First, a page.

Wednesday, February 11, 2009

Mice who roar in the property market

Smaller developers show the way while larger ones look to them for cues

(SINGAPORE) Sales in the property market may have been dismal in the last few months but some bold developers have continued with launches, registering sales and perhaps influencing property prices at the same time.

And most of these are small- or medium-sized developers that are, for want of a better word, rather obscure.

In the last quarter of 2008, for instance, official market data revealed that sales volumes were highest for Macly Capital's 104-unit Newton Edge and EL Development's 200-unit Rosewood Suites with total sales of around 130 units making up almost 30 per cent of all primary sales for the whole quarter.

Perhaps more important is that both developments were 'competitively priced'.

On its marketing strategy, EL Development (ELD) managing director Lim Yew Soon said that he was aware that there were other developers waiting to launch mass market projects and ELD simply wanted to get 'the first mover's advantage'.

Mr Lim conceded that pricing for Rosewood Suites required a bit of guesswork and it was eventually launched at about $580 psf. But saying that ELD was not looking to start a price war, he added: 'Being a smaller developer, we are more nimble and able to survive at lower margins.'
The influence of these smaller developers may be difficult to gauge but it should be noted that the first launch by a big developer this year - the 712-unit Caspian by Frasers Centrepoint - was done at an average price of $580 psf. It has since racked up sales of 334 units.

Could smaller developers be leading the market at the moment then?

According to Cushman & Wakefield managing director Donald Han, projects that have registered substantial sales volumes can certainly have an impact on property prices which incidentally fell by 6.1 per cent in Q4 2008.

And, with the big developers staying largely out of the market, Mr Han added: 'You can't really blame the market when there is nothing to buy.'

Knight Frank director of research and consultancy Nicholas Mak noted that movements in the market - even small movements - are monitored by all developers, even the big ones.
Teo Hong Lim, chief executive of Roxy-Pacific (the parent company of Roxy Homes), also dismissed the perception that smaller developers are under pressure to sell because they have less holding power.

Roxy Homes has launched six small projects with a total of 165 units since the start of 2008 and Mr Teo said that the cost of its sites are typically around $300 per square foot per plot ratio. This, together with value engineering (no basements) and targeted marketing (small units), has helped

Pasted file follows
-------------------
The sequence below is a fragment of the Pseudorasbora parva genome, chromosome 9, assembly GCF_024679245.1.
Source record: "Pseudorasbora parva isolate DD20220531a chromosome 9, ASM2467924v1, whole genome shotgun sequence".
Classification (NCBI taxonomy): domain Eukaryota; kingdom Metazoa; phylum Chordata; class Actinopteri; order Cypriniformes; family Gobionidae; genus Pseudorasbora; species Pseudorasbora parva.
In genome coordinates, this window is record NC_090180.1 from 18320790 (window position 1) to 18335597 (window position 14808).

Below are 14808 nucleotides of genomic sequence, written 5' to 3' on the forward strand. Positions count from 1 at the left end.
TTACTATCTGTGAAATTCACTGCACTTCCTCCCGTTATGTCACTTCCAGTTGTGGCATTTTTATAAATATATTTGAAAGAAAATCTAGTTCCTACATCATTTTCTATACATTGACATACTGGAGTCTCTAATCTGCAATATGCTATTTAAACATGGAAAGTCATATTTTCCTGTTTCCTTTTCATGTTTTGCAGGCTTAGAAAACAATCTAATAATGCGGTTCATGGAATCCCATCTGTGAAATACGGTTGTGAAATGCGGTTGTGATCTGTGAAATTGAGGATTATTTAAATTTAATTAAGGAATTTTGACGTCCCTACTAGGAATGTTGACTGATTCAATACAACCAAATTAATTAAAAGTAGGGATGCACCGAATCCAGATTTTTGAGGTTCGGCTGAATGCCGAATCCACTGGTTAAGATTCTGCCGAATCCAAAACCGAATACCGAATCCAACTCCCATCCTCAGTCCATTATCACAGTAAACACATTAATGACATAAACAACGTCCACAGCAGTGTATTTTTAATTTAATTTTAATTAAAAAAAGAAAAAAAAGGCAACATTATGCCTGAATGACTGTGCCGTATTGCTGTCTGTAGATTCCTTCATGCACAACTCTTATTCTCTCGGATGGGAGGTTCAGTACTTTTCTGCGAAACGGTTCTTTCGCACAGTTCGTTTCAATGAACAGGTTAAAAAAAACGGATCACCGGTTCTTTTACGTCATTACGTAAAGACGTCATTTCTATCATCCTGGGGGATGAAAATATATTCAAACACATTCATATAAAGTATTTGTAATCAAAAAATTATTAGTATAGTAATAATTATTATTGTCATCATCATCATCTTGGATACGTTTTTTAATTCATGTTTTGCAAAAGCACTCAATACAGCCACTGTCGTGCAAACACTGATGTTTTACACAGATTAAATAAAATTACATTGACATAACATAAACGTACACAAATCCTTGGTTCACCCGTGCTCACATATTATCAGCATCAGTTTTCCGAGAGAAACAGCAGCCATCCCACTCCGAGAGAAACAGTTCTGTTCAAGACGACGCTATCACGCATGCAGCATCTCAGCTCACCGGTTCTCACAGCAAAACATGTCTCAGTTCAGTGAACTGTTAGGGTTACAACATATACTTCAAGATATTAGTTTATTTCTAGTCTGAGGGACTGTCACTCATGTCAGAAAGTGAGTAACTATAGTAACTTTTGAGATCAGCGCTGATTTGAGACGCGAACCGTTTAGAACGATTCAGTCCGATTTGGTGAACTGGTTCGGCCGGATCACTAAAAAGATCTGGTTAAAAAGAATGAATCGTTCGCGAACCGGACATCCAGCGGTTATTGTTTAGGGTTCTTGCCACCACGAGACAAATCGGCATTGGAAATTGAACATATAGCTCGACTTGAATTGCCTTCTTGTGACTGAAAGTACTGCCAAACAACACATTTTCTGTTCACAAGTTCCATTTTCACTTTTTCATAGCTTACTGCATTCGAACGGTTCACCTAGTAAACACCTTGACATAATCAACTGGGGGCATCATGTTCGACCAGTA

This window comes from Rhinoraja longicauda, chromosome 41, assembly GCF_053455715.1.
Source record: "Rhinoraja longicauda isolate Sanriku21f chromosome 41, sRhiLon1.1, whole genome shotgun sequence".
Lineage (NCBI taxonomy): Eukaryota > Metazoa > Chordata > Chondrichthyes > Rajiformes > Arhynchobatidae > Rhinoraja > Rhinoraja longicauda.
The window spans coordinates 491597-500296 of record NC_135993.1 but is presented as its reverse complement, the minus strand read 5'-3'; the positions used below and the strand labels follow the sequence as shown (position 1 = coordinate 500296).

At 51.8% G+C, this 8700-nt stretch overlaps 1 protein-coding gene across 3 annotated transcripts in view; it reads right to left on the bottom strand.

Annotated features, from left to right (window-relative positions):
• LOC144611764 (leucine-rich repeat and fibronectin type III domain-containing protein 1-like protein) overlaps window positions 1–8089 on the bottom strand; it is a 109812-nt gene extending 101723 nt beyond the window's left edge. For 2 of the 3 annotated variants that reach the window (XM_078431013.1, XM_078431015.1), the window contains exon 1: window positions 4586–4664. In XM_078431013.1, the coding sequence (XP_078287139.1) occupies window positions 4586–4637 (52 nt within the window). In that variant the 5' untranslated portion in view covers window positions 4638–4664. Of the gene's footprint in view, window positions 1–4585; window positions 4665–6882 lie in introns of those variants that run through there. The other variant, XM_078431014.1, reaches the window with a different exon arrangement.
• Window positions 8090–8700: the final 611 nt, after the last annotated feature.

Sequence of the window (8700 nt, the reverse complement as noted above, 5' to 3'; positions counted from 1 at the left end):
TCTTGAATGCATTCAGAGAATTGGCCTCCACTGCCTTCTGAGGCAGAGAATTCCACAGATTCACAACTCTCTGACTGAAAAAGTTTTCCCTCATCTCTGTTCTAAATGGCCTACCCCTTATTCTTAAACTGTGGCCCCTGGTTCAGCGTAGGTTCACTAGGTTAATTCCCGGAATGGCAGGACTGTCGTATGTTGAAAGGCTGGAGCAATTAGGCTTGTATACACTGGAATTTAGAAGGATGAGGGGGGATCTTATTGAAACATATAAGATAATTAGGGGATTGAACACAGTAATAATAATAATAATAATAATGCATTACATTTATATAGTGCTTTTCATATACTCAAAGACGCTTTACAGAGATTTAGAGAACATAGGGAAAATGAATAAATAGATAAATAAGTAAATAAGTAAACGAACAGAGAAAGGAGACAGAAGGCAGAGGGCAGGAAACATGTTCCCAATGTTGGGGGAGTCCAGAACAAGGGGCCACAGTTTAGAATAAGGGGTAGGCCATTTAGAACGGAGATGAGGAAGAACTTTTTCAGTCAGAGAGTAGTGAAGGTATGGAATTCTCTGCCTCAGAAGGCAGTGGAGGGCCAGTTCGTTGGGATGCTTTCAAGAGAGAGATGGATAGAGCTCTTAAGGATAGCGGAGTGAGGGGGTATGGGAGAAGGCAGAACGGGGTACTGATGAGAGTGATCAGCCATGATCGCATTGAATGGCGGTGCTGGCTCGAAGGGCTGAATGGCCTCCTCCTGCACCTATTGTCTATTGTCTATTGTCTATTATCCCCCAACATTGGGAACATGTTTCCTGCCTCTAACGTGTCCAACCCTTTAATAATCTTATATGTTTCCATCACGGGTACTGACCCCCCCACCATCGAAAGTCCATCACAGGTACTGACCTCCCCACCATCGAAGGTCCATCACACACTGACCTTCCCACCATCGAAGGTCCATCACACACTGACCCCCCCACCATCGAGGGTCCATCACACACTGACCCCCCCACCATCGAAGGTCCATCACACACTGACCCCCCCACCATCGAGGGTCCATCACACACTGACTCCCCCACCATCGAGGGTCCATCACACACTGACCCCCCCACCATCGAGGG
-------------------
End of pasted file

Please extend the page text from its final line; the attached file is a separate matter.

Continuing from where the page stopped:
Roxy-Pacific rake in $147.9 million in total sales value by the end of the third quarter of 2008.

More recently, Roxy Homes launched the 42-unit The Lucent in Telok Kurau and Mr Teo said it is about 50 per cent sold.

'I am taking an alternative approach,' explained Mr Teo of his sales strategy. Still aggressive, Roxy Homes has continued to advertise, spending about $1 million on ads. The developments, many of which are in Telok Kurau, are also designed for a specific market. 'We don't over-provide. We provide buyers with what they want, but not in excess,' he added.

Indeed, Roxy Homes' sales strategy has put it in an enviable position. Mr Teo said that with its 88-unit Nova 88 in Balestier, it has exhausted its land bank and can now look for new sites if the price is right.

Even more gung-ho is World Class Land (WCL) which recently launched its 38-unit Palmeria in Telok Kurau on the third day of the Chinese New Year last month, usually a quiet month for sales.

'Approvals (for sale) had been granted and the showflat was ready,' said WCL director Daniel Ng.
Palmeria may be a small niche product, but WCL still managed to sell 75 per cent of the units at approximately between $750 psf and $850 psf, a price that apparently sits well with buyers.

Still, according to PropNex CEO Mohamed Ismail, small- and medium-sized developers have little impact on prices as 'not only are their developments small in terms of the number of units, but also, as niche developments, they cater to a different client base altogether'.

Regardless, some appear to have taken on the role of 'testing the market' in terms of ascertaining price thresholds in these uncertain times.

East Coast Properties managing director Alvin Ng said it has just launched a small landed housing development called Montclair @ Whitley just 'to get a feel of the market'.

Over 300 people went to view the showhouse over the first weekend of sales. However, no sales have been recorded yet. The prices, of course, were 'competitive'.

Source: Business Times - 11 Feb 2009

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